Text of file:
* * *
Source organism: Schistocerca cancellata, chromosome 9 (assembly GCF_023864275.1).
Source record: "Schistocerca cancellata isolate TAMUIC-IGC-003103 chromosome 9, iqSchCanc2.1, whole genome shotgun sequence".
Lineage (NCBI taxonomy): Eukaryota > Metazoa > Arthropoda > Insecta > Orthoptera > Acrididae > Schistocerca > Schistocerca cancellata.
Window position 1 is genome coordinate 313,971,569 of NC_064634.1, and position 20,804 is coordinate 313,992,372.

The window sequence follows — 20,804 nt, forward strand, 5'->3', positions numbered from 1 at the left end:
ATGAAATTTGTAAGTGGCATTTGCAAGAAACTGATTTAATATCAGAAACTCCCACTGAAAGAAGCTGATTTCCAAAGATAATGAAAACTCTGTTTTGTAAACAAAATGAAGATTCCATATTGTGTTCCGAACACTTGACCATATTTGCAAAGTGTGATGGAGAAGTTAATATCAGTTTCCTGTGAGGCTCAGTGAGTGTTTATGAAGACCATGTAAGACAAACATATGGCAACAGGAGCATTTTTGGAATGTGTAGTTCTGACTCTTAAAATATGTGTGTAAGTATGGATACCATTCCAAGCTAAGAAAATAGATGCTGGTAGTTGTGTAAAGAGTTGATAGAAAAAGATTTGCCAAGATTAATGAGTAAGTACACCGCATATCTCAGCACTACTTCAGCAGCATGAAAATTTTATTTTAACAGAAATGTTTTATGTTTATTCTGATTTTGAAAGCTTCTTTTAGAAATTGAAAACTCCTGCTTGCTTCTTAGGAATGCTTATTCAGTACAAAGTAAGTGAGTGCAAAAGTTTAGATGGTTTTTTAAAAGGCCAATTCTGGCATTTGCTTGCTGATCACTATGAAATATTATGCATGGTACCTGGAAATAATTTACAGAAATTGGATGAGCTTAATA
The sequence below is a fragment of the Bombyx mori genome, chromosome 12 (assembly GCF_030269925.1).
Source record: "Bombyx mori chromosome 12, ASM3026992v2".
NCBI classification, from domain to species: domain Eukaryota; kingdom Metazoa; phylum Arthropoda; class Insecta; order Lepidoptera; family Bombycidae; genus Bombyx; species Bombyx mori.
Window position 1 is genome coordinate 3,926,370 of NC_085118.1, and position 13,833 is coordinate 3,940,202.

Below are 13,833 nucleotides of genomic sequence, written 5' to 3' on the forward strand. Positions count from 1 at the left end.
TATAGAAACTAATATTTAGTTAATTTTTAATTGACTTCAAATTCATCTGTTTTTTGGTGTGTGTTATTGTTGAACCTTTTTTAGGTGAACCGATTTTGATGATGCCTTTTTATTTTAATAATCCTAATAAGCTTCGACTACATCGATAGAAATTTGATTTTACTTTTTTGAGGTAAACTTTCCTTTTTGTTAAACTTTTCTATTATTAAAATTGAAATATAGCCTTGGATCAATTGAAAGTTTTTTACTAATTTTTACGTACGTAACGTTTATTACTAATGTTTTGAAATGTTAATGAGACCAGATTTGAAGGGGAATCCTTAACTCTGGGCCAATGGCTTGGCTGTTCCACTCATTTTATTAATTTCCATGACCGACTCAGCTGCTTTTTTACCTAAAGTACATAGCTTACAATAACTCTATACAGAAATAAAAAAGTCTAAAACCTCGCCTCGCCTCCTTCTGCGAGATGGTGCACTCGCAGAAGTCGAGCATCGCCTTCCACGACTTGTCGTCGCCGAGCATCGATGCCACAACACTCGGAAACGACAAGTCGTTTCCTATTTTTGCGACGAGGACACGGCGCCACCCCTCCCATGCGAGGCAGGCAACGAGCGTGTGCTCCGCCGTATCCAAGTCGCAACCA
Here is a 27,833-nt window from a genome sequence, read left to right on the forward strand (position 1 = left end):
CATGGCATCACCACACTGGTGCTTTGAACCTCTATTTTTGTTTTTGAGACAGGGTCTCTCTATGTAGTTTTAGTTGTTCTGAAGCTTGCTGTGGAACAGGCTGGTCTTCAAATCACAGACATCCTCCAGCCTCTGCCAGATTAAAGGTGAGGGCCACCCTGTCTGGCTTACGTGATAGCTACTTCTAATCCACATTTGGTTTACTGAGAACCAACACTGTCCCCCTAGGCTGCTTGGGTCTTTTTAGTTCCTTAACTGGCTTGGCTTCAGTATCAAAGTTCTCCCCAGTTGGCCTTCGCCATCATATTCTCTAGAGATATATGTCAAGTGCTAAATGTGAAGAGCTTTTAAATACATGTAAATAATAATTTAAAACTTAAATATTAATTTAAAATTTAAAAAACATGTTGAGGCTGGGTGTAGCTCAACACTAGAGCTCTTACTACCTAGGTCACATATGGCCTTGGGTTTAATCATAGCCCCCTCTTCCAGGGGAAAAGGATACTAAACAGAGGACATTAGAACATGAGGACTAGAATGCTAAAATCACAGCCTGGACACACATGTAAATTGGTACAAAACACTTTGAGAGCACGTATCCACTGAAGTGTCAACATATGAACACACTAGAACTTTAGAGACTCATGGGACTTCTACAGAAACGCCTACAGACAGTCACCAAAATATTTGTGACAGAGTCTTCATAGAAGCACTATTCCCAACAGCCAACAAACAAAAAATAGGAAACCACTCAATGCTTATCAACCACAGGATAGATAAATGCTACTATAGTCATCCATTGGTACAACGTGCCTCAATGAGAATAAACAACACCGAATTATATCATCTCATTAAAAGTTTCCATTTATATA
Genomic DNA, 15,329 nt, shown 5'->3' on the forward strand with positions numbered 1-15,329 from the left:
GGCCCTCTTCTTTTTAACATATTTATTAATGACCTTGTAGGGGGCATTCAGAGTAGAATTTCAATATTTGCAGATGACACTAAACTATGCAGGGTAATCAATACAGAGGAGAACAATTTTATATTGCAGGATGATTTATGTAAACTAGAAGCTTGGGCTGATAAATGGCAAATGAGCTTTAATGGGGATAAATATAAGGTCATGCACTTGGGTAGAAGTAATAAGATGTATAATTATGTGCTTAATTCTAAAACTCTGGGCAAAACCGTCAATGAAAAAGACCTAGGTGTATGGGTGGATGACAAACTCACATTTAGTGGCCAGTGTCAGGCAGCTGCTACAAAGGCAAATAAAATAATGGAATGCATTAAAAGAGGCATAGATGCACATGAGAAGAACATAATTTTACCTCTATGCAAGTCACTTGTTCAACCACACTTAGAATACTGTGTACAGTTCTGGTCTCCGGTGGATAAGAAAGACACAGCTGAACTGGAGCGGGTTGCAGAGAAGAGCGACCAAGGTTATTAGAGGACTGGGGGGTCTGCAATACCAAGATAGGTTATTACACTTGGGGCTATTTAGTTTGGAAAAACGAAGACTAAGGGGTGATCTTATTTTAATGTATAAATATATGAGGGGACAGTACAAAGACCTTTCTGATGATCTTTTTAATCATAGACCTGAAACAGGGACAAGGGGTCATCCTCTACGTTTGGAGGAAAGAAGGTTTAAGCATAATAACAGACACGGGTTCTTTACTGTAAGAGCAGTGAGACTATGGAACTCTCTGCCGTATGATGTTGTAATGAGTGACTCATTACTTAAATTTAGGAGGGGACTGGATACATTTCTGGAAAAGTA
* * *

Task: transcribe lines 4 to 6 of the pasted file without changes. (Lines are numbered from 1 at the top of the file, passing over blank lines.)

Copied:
Window position 1 is genome coordinate 313,971,569 of NC_064634.1, and position 20,804 is coordinate 313,992,372.

The window sequence follows — 20,804 nt, forward strand, 5'->3', positions numbered from 1 at the left end:
ATGAAATTTGTAAGTGGCATTTGCAAGAAACTGATTTAATATCAGAAACTCCCACTGAAAGAAGCTGATTTCCAAAGATAATGAAAACTCTGTTTTGTAAACAAAATGAAGATTCCATATTGTGTTCCGAACACTTGACCATATTTGCAAAGTGTGATGGAGAAGTTAATATCAGTTTCCTGTGAGGCTCAGTGAGTGTTTATGAAGACCATGTAAGACAAACATATGGCAACAGGAGCATTTTTGGAATGTGTAGTTCTGACTCTTAAAATATGTGTGTAAGTATGGATACCATTCCAAGCTAAGAAAATAGATGCTGGTAGTTGTGTAAAGAGTTGATAGAAAAAGATTTGCCAAGATTAATGAGTAAGTACACCGCATATCTCAGCACTACTTCAGCAGCATGAAAATTTTATTTTAACAGAAATGTTTTATGTTTATTCTGATTTTGAAAGCTTCTTTTAGAAATTGAAAACTCCTGCTTGCTTCTTAGGAATGCTTATTCAGTACAAAGTAAGTGAGTGCAAAAGTTTAGATGGTTTTTTAAAAGGCCAATTCTGGCATTTGCTTGCTGATCACTATGAAATATTATGCATGGTACCTGGAAATAATTTACAGAAATTGGATGAGCTTAATA